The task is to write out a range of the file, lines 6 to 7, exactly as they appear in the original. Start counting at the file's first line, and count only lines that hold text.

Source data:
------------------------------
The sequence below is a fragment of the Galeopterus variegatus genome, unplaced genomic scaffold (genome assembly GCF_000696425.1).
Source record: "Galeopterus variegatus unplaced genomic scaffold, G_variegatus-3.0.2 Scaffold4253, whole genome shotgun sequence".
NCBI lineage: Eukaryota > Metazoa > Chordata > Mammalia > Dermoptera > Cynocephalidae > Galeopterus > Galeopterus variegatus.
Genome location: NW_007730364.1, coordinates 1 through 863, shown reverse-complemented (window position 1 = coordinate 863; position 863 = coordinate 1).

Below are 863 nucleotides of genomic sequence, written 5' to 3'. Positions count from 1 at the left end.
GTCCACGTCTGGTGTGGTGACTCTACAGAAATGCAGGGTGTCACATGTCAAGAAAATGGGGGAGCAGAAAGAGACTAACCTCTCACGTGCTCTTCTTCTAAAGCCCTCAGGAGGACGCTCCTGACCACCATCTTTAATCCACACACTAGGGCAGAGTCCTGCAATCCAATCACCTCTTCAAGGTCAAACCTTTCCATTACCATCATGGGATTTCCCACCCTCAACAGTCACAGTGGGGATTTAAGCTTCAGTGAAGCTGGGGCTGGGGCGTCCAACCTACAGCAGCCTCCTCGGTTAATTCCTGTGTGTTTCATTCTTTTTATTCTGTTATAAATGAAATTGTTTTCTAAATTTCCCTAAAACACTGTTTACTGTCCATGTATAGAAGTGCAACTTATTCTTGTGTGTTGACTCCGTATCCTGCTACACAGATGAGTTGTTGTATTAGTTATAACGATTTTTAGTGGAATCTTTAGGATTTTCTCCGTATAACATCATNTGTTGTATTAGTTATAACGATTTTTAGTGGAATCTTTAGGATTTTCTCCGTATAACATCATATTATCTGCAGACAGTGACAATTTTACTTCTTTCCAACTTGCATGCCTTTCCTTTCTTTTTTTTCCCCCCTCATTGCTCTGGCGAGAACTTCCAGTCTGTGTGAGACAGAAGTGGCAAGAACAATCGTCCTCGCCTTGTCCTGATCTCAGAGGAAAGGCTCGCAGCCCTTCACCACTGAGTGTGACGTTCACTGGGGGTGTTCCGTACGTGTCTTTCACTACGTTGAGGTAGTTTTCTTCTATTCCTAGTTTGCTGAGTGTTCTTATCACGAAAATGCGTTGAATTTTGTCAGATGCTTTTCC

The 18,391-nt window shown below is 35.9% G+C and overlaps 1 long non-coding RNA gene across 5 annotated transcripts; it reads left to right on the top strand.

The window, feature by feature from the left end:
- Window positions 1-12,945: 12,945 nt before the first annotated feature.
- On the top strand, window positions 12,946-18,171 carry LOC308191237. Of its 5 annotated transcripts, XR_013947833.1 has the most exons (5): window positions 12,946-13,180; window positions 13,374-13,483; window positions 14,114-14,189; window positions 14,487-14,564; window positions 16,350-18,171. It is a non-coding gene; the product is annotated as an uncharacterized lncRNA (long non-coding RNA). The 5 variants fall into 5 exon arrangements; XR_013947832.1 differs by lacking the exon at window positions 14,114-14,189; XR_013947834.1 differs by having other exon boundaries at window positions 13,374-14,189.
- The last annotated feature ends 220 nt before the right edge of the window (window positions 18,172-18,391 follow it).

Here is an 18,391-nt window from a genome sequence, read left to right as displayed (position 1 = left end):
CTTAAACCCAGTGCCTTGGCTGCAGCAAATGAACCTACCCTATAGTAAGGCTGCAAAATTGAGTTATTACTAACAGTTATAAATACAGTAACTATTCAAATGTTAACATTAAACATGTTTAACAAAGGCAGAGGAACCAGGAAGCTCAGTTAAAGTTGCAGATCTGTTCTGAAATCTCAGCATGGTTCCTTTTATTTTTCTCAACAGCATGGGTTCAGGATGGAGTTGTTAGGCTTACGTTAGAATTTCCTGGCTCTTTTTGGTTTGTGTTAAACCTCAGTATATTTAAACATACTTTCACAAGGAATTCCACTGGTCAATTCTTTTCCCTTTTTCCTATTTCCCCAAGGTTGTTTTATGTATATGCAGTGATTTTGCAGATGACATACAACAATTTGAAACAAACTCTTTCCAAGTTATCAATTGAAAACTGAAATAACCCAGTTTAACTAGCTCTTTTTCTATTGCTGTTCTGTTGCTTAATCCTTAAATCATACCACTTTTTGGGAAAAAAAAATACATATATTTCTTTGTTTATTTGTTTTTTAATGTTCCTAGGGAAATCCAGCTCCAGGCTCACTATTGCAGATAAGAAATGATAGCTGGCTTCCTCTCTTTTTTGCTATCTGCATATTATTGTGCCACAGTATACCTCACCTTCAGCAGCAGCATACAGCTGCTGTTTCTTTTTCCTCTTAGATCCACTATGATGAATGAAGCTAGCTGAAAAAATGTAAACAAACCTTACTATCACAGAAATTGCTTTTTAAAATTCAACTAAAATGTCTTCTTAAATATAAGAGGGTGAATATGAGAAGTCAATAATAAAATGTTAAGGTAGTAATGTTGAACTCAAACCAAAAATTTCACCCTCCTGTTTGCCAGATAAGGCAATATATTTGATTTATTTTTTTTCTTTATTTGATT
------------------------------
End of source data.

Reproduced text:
GTCCACGTCTGGTGTGGTGACTCTACAGAAATGCAGGGTGTCACATGTCAAGAAAATGGGGGAGCAGAAAGAGACTAACCTCTCACGTGCTCTTCTTCTAAAGCCCTCAGGAGGACGCTCCTGACCACCATCTTTAATCCACACACTAGGGCAGAGTCCTGCAATCCAATCACCTCTTCAAGGTCAAACCTTTCCATTACCATCATGGGATTTCCCACCCTCAACAGTCACAGTGGGGATTTAAGCTTCAGTGAAGCTGGGGCTGGGGCGTCCAACCTACAGCAGCCTCCTCGGTTAATTCCTGTGTGTTTCATTCTTTTTATTCTGTTATAAATGAAATTGTTTTCTAAATTTCCCTAAAACACTGTTTACTGTCCATGTATAGAAGTGCAACTTATTCTTGTGTGTTGACTCCGTATCCTGCTACACAGATGAGTTGTTGTATTAGTTATAACGATTTTTAGTGGAATCTTTAGGATTTTCTCCGTATAACATCATNTGTTGTATTAGTTATAACGATTTTTAGTGGAATCTTTAGGATTTTCTCCGTATAACATCATATTATCTGCAGACAGTGACAATTTTACTTCTTTCCAACTTGCATGCCTTTCCTTTCTTTTTTTTCCCCCCTCATTGCTCTGGCGAGAACTTCCAGTCTGTGTGAGACAGAAGTGGCAAGAACAATCGTCCTCGCCTTGTCCTGATCTCAGAGGAAAGGCTCGCAGCCCTTCACCACTGAGTGTGACGTTCACTGGGGGTGTTCCGTACGTGTCTTTCACTACGTTGAGGTAGTTTTCTTCTATTCCTAGTTTGCTGAGTGTTCTTATCACGAAAATGCGTTGAATTTTGTCAGATGCTTTTCC

The 18,391-nt window shown below is 35.9% G+C and overlaps 1 long non-coding RNA gene across 5 annotated transcripts; it reads left to right on the top strand.